Cubs odds and ends: Edwards' dilemna, Descalso's implosion, Happ's future, more
|Monday, June 10, 2019, 6:01 PM- -|
Since returning to the Cubs from Iowa on May 6th, Carl Edwards Jr. has been impressive: 2.03 ERA, 13.1 IP, four hits, three walks, 15 strikeouts, 1 HR, a .525 WHIP, .093 opponent batting average, .149 opponent OBP, .186 opponent slugging percentage. Covering May 6-June 9, the .093 opponent batting average and .149 opponent OBP are the best in MLB among pitchers to face at least 40 batters. Unfortunately, unless the Cubs can make trades (Brad Brach, Kyle Ryan, etc.) Edwards may very well be demoted to Iowa again when Craig Kimbrel arrives. Unlike other pitchers in the pen, the Cubs can protect Edwards until a roster spot opens up, whereas optioning someone like Kyle Ryan would allow him to elect free-agency immediately. If a player has been previously outrighted to the minors, as is the case with Ryan, the player can immediately select free-agency, regardless of whether he has minor league options remaining, if he doesn’t wish to accept the minor league assignment.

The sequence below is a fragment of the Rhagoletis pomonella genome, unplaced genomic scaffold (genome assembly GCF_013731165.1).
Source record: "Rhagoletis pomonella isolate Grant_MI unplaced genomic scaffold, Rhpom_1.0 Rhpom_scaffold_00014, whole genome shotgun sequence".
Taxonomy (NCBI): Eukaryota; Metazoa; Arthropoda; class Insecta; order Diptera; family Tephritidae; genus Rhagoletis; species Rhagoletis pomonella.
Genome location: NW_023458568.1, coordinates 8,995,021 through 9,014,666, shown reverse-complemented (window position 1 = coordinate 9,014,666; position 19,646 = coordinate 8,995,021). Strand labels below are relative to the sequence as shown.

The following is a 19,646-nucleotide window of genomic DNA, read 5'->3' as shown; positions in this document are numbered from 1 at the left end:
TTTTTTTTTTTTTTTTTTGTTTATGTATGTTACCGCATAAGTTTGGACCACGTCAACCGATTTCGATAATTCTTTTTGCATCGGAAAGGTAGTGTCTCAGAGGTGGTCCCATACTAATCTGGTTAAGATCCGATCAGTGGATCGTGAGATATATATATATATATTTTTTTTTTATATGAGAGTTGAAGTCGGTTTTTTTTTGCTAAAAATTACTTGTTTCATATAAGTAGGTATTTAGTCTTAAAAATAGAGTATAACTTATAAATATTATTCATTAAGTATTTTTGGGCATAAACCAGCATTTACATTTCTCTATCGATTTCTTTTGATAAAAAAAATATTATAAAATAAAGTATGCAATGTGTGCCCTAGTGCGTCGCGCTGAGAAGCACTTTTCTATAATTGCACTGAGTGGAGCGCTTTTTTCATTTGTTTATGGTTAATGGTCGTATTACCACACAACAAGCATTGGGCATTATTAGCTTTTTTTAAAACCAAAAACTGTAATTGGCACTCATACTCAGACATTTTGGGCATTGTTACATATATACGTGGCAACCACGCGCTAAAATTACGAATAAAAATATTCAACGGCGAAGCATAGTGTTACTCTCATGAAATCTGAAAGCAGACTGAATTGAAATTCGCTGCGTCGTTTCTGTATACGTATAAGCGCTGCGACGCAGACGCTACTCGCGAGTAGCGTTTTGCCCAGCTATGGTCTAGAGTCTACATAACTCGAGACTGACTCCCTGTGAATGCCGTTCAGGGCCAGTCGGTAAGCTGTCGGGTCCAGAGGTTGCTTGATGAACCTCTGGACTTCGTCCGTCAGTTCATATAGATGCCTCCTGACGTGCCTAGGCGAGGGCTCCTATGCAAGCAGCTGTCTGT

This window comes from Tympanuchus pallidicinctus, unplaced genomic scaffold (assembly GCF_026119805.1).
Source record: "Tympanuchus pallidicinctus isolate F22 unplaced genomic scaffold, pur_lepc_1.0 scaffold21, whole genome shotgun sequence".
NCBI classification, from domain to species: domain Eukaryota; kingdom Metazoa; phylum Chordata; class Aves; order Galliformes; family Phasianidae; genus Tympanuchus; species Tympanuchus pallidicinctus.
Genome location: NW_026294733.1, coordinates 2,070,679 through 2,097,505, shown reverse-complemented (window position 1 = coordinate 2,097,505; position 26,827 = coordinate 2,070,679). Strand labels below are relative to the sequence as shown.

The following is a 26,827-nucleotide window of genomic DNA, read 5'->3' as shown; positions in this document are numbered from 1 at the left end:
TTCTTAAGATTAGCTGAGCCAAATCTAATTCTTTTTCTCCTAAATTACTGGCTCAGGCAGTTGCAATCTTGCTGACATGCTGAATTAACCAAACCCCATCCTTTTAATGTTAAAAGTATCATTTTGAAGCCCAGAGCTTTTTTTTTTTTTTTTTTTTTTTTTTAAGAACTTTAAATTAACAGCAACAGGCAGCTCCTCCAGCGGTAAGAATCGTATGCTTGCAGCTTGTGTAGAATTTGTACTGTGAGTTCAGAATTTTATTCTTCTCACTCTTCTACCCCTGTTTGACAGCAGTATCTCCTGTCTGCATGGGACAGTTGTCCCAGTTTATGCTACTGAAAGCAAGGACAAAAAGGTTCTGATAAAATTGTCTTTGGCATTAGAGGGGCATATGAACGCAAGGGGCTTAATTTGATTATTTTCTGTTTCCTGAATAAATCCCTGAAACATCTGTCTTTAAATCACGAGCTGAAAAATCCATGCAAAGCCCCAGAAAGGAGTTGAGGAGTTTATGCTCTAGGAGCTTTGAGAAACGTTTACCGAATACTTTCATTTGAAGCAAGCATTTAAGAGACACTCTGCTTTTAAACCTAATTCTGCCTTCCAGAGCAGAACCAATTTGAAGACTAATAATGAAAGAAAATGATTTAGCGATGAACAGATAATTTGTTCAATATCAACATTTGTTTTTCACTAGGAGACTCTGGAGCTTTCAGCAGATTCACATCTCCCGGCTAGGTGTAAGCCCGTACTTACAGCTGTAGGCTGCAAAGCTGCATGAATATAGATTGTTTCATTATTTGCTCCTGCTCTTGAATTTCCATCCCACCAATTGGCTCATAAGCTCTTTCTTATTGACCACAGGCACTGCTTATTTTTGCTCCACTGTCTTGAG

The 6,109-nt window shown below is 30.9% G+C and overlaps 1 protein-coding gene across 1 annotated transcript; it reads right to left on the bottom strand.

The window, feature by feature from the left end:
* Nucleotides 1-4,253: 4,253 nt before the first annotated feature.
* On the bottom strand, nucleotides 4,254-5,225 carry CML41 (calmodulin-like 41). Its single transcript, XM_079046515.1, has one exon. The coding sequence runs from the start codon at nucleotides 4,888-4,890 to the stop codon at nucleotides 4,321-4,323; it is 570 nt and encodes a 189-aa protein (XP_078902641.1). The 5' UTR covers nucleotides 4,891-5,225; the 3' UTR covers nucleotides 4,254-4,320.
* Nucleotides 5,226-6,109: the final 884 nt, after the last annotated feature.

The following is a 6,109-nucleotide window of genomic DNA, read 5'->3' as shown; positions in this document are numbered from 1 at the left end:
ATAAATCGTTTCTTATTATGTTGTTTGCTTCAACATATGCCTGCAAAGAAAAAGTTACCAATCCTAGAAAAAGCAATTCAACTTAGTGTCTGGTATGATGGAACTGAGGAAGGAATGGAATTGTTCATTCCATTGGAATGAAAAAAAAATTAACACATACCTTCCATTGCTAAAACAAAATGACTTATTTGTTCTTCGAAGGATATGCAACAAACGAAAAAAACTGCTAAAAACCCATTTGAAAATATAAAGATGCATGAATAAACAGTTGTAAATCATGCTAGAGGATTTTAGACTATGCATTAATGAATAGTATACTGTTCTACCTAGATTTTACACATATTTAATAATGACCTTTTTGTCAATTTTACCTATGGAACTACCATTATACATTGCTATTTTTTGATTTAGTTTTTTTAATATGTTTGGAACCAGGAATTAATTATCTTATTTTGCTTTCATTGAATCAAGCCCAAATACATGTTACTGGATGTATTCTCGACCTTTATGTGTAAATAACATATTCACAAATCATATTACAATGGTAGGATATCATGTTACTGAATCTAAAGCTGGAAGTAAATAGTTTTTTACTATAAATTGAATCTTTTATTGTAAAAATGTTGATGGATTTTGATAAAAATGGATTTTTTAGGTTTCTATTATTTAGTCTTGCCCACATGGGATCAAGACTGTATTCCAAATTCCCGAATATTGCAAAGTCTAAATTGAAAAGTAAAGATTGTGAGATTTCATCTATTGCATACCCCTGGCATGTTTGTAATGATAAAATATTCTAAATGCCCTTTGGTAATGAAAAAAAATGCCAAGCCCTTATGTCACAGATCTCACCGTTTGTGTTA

Could a much-improved Carl Edwards Jr. face being optioned again?
Since returning to the Cubs from Iowa on May 6th, Carl Edwards Jr. has been impressive: 2.03 ERA, 13.1 IP, four hits, three walks, 15 strikeouts, 1 HR, a .525 WHIP, .093 opponent batting average, .149 opponent OBP, .186 opponent slugging percentage. Covering May 6-June 9, the .093 opponent batting average and .149 opponent OBP are the best in MLB among pitchers to face at least 40 batters.
Unfortunately, unless the Cubs can make trades (Brad Brach, Kyle Ryan, etc.) Edwards may very well be demoted to Iowa again when Craig Kimbrel arrives. Unlike other pitchers in the pen, the Cubs can protect Edwards until a roster spot opens up, whereas optioning someone like Kyle Ryan would allow him to elect free-agency immediately.
If a player has been previously outrighted to the minors, as is the case with Ryan, the player can immediately select free-agency, regardless of whether he has minor league options remaining, if he doesn’t wish to accept the minor league assignment.